CATEGORY: Human Competence | AUTHOR: Racheal Smith
Employability: What is the world really asking of us?
Between learning and working, we keep missing the balance between what is required of people and what they have to offer. But the answer is simple.
For over 20 years, the activities that developed character qualities and soft skills have been eviscerated from state education. Now, employers are complaining about the lack of human skills in new recruits. People are coming into work with an array of certificates, diplomas and exceptional technical abilities. Yet, they lack the personal skills that enable them to articulate their knowledge, adapt to dynamic environments or fit in the organisational culture.
Technological evolution and globalisation have been having a massive impact on people and the workplace. As a result, students, apprentices and professionals have been focused on STEM and technical skills to respond to what they predict to be the future of work. Meanwhile, the demand for character competencies has enormously increased, with most new jobs requiring human competence. People must perform functions that can’t be automated, and work within more diverse and multi-functional teams than ever.
On the one hand, our education and training systems are force-feeding workforces with hard skills. On the other, we are all requiring them to be more human, less machine. It became clear that there is no point in knowing all the necessary procedures to be a nurse if human qualities like empathy and kindness are missing. Or to have the perfect command of project management tools and methods without being efficient, organised and collaborative.
The wake-up call
With the pandemic plunging the global economy towards what the IMF predicted to be its most profound decline since the Great Depression of the 1930s, a big wake-up call arises. The steep rise of unemployment, the competition for jobs vastly increasing, people being affected to the core – physically and mentally – and a collective burnout effect on the back of confinement and the reality blend between home, work and life.
Reskilling and upskilling seem to be the only answer in this new normal; either to enter the world of work or to respond to workplace demands. It just so happens that upskilling and reskilling alone is not enough to keep up with the pace of change. Nor is it sustainable for the millions of people trying to juggle life, work and learning and still have some spare time for family, friends, and themselves. We must completely renew the toolkit.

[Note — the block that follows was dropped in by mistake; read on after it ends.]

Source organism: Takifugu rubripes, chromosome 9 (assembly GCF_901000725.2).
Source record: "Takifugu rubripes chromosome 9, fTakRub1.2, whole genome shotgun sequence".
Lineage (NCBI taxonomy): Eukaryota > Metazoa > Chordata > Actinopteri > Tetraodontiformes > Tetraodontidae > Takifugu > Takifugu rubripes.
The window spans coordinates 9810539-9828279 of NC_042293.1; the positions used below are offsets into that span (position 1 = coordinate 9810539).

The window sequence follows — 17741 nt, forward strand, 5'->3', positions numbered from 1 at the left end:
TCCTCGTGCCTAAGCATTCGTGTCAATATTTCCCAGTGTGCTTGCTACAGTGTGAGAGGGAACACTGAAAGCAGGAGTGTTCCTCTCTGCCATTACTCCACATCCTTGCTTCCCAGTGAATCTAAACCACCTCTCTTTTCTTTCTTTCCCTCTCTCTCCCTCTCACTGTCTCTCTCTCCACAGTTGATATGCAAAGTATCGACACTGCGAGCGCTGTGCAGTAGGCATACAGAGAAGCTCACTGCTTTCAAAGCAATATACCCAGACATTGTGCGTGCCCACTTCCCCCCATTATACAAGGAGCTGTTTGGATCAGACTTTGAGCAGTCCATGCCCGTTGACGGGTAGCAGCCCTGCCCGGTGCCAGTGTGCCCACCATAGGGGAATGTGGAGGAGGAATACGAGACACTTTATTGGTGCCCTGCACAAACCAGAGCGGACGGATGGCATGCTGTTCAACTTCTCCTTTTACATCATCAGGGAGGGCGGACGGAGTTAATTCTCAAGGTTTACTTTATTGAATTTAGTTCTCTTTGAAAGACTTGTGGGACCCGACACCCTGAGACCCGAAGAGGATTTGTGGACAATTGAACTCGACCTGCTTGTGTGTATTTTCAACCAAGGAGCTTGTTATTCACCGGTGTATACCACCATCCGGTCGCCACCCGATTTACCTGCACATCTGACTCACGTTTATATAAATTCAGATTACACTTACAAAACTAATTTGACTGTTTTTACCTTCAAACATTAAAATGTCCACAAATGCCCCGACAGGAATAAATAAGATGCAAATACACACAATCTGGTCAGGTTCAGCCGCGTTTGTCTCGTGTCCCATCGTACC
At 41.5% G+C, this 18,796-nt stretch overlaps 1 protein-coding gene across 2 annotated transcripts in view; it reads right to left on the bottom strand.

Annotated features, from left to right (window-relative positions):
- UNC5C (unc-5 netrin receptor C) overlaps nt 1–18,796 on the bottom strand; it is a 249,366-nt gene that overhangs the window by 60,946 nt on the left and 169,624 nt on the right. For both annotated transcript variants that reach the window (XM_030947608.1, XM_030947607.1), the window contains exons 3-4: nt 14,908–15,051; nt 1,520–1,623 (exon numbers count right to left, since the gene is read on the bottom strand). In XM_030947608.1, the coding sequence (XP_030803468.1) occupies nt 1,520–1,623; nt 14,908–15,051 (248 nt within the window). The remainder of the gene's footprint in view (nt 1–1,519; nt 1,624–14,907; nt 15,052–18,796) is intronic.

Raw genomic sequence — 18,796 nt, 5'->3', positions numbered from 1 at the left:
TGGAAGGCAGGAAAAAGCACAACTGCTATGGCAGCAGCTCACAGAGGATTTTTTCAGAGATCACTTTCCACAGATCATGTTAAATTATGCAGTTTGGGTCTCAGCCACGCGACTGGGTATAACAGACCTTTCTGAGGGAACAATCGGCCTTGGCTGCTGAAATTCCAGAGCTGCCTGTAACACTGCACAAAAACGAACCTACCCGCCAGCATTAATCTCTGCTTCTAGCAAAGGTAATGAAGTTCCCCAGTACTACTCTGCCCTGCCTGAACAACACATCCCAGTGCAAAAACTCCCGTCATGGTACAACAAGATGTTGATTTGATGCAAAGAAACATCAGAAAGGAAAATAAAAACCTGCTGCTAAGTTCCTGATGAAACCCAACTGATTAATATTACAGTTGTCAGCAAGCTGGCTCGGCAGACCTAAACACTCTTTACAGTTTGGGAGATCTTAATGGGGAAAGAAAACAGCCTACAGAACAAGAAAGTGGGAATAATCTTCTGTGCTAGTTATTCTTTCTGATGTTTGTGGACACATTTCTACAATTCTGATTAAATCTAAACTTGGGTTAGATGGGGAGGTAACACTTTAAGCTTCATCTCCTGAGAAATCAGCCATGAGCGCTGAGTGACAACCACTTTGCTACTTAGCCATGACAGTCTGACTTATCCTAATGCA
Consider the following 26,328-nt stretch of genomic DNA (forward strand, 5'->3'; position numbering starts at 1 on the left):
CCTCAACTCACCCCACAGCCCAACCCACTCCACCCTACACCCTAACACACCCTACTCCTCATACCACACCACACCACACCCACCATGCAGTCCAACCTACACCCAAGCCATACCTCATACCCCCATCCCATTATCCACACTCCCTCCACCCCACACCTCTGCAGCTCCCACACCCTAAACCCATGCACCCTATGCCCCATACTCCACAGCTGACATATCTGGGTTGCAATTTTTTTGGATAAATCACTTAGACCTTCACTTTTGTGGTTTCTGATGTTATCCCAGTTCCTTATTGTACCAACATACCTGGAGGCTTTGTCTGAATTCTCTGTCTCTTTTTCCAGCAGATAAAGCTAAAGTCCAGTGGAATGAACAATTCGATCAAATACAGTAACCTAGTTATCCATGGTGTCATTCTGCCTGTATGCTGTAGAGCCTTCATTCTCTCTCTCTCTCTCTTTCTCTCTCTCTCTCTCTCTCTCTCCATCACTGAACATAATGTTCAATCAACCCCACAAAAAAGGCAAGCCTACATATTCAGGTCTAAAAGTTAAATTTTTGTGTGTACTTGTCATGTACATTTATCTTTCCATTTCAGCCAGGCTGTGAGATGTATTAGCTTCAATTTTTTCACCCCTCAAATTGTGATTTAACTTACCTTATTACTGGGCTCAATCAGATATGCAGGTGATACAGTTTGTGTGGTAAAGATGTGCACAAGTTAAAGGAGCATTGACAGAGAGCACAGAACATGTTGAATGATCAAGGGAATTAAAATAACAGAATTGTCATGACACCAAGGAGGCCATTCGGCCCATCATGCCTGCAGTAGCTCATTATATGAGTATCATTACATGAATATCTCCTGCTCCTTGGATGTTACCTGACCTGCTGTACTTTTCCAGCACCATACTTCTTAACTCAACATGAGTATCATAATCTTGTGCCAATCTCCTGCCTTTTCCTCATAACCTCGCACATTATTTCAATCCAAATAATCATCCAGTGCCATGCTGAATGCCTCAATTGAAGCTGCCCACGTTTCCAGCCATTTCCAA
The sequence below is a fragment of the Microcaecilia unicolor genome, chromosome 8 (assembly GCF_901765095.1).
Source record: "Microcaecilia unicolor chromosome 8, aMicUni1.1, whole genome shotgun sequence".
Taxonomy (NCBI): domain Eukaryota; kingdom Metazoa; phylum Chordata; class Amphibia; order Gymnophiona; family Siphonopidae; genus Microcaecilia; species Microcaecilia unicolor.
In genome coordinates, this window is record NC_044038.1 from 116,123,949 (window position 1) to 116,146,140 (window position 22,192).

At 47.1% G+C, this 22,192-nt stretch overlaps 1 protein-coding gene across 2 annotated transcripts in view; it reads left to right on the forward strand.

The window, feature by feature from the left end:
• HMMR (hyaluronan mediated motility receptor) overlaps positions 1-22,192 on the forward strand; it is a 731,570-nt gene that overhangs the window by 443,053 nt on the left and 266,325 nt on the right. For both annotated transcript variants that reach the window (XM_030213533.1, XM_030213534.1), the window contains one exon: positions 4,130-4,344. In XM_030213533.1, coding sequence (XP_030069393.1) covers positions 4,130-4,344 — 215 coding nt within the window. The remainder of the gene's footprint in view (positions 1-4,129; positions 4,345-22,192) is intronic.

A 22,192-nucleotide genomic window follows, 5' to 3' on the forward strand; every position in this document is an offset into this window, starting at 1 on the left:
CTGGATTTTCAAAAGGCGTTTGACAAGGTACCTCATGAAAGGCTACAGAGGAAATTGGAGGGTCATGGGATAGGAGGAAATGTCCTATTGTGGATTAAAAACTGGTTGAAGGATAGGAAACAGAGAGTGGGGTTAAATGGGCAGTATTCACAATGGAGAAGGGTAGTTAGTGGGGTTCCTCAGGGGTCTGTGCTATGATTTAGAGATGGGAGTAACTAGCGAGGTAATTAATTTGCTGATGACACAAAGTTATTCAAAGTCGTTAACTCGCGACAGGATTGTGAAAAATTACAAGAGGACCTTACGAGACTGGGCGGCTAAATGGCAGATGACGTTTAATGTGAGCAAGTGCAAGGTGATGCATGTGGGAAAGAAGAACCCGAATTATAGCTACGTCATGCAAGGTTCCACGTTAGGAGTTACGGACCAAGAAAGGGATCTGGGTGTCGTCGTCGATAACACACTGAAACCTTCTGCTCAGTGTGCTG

Employers need people who can adapt and perform in a working reality that has changed – and could change again at any moment. And people need a sustainable way to keep up with how the world evolves around them, while tackling their own personal challenges.
A gap to fill
The focus over the last two decades has been on ‘what to do’. This almost obsessive focus to keep up with the latest demands has sent us all into a hamster wheel, pursuing more and more technical skills and qualifications. The problem happens to be that the demand is beyond technical, beyond ‘what to do’ but instead on behaviours. And teaching those behaviours is not in the programme any more. Young people are not being provided with the knowledge of ‘who they are and how they need to be’ in the work reality – or any reality.
We lack knowledge on what matters: character competence. That’s why we are facing the greatest soft skills gap of all times. To fill this gap, we can either invest in highly-priced coaching and mentoring programmes; or be overwhelmed by more learning and development resources than ever before, ranging from credible to questionable.
People are willing to evolve, but they are missing a guiding system that is equally relevant for their specific needs, their unique character and the challenges they face.
A simple answer to a complex problem
Performance, accomplishment and fulfilment, in any circumstance, come down to character competence. To who people are as human beings and how they express who they are in context. It’s all about deploying the right set of character qualities into the behaviours that most count in each moment – even in the face of constant change. Whether that’s at work, in the community or personal life. These abilities not only make us all more valuable in the job market and more successful professionals, but also more purposeful individuals. The solution could only be, then, to be able to take these innate qualities – the make-up of our potential as human beings – and channel them into the human skills that are being demanded and that do make a difference.
What is needed is a development approach that breaks the clutter of information; that bridges the gap between the everchanging demands of reality and the dynamic potential of people to adapt, evolve and thrive.
This approach is a simple proposition. To break down the most in-demand human competencies into one insightful, actionable path through the maze. By focusing on character qualities, people can develop valued competencies, acquire new soft skills, and improve their existing skills – in one solution. Here is where the concept of character-based development comes in as an answer. To help people develop what they truly need to
fit their goals and challenges. And ultimately, to harness their innate potential to become the best version of themselves – at work and in all areas of life.